June 24, 2018
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Maine bounty

By Emily Burnham, BDN Staff

Blue Hill for Buggywhip and brie

James Beard award nominee Rich Hanson, the mastermind behind the Ellsworth tapas restaurant Cleonice, recently opened a new establishment in Blue Hill. Table, a farmhouse bistro, features a menu focused squarely on the Pine Tree State — from local produce, meats and dairy to a fresh, contemporary take on classic Maine eats, such as bean-hole beans and lobster pot-au-feu, a decadent, white wine-based stew. While the dinner menu is truly a fine dining experience, the lunch and light fare menu is perfect for a simple meal. Personally, I’m eager to try the Ploughman’s Lunch: Maine Buggywhip cheddar, brie made at Brooksville’s Sunset Acres Farm, and a slice of pate or terrine, served with crusty bread, Eastport’s own Raye’s Mustard and homemade pickles. All made in Maine and all delicious. For the full menu, visit www.farmkitchentable.com, call 374-5677, or visit Table at 66 Main St., Blue Hill.

Lobster libations

The Lobster Institute at the University of Maine and Mariner Beverages, based in Portland, have collaborated on a new wine specifically designed to pair with lobster. Big Claw, as the wine is called, is a blend of chardonnay, sauvignon blanc, colombard and chenin blanc grapes, and was selected from several other blends by a panel of wine buyers and distributors and food professionals. A portion of the proceeds from the sale of Big Claw will be donated to the Lobster Institute, to further its research and outreach work with the lobster industry. The wine has been distributed to a variety of food and wine shops throughout Maine; for more information, call 699-2939.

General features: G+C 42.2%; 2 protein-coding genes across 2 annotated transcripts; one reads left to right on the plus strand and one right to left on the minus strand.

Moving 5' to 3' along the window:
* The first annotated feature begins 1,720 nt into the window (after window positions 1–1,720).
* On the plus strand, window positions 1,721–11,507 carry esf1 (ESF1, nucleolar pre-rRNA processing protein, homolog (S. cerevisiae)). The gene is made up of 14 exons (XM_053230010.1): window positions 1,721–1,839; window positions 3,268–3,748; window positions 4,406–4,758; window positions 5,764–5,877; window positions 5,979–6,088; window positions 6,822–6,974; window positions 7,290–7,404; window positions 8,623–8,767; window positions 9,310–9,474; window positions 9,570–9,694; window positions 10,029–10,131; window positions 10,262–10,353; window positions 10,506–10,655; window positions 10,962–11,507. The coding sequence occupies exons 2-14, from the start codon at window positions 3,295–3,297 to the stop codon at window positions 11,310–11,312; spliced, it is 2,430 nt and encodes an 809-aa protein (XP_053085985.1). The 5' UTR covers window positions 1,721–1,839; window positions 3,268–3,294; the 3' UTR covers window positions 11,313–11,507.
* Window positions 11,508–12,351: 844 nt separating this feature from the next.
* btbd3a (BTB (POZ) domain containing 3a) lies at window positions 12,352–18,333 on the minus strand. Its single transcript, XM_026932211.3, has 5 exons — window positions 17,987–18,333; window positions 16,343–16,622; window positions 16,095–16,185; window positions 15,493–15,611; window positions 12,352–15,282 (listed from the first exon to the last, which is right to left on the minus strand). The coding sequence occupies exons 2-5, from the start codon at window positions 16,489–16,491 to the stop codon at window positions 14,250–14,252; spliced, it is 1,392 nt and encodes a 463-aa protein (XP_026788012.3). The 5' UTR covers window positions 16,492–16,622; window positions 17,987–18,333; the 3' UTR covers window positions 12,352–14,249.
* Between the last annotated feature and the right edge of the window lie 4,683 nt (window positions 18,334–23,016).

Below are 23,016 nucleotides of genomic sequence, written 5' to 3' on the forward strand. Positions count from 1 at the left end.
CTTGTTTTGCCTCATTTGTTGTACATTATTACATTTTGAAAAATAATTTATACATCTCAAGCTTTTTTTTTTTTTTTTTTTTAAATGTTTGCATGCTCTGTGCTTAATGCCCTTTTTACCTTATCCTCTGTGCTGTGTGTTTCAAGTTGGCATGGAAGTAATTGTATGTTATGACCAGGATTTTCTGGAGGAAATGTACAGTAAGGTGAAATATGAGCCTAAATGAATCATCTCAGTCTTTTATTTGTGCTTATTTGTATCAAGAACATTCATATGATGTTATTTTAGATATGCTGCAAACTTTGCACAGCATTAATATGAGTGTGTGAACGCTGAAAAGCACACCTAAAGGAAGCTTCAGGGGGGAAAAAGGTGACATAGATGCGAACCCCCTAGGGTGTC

Reinventing Broccoli

If you’ve been visiting your local farmers market regularly, you’ve noticed an abundance of broccoli this year. Long the bane of the typical 6-year-old, as well as of former President George H.W. Bush, broccoli gets a bad rap. Personally, I’m just fine eating it raw, but multitudes out there still shudder at the thought of snacking on the odd-looking green vegetable. Parents and broccoliphobes should try this recipe; you’ll never think of broccoli in the same way again. Take 4 or 5 pounds of broccoli (when you wash it, make sure it dries thoroughly), cut into medium-size florets and toss with olive oil, salt and pepper on a cookie sheet. Add four sliced garlic cloves. Roast in a 425-degree oven for 20 to 25 minutes. Take it out when it’s slightly crispy, and cover it in the zest and juice of one lemon, a handful of fresh grated Parmesan cheese, and, if you’re feeling adventurous, some toasted pine nuts or sliced almonds. I made this last week, and I easily could have eaten several pounds of it by myself. If you find yourself with a few heads of broccoli, give this recipe a whirl. You won’t be disappointed. Then again, cover just about anything in olive oil, cheese and garlic, and it’ll probably be good.

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